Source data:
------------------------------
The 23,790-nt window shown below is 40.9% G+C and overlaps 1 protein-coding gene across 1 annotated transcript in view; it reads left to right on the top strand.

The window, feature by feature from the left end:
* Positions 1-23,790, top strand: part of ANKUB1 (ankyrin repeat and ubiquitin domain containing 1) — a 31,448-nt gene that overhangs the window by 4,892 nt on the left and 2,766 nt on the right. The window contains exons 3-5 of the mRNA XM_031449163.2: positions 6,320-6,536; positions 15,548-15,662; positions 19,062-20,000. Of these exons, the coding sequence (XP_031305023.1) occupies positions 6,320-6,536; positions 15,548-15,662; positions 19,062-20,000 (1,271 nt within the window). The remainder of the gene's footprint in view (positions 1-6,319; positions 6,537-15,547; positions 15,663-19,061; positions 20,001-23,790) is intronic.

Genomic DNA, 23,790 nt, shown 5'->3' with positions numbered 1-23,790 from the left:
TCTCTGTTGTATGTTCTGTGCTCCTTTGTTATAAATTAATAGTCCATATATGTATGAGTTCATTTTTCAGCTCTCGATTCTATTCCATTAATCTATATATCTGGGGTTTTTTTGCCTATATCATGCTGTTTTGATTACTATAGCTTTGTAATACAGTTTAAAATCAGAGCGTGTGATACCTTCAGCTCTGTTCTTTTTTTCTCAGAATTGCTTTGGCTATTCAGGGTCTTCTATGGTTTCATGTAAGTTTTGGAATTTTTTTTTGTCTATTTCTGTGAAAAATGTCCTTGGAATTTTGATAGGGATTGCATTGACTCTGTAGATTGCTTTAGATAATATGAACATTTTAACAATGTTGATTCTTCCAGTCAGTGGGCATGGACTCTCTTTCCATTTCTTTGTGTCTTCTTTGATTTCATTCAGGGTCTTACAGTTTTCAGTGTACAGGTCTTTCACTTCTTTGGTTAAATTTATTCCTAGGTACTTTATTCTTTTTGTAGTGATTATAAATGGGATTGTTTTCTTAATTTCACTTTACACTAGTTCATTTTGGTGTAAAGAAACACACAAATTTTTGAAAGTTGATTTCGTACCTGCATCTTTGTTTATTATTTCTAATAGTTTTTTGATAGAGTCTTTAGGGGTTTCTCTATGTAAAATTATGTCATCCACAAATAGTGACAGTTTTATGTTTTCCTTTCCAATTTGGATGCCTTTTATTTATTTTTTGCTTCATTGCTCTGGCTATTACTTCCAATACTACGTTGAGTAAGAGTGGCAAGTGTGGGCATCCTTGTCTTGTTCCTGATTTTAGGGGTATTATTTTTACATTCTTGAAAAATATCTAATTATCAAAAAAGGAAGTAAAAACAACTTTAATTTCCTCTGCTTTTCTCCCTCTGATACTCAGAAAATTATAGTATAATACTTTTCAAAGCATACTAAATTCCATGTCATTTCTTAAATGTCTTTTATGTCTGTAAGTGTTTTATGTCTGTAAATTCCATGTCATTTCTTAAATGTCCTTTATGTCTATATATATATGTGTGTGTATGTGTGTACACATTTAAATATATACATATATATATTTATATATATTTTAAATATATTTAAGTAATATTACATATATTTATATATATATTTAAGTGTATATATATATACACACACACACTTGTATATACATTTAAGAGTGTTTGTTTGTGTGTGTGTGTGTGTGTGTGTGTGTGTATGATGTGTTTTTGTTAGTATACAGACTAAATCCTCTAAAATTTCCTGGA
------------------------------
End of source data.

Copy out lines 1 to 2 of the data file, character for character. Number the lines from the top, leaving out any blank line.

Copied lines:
The 23,790-nt window shown below is 40.9% G+C and overlaps 1 protein-coding gene across 1 annotated transcript in view; it reads left to right on the top strand.

The window, feature by feature from the left end: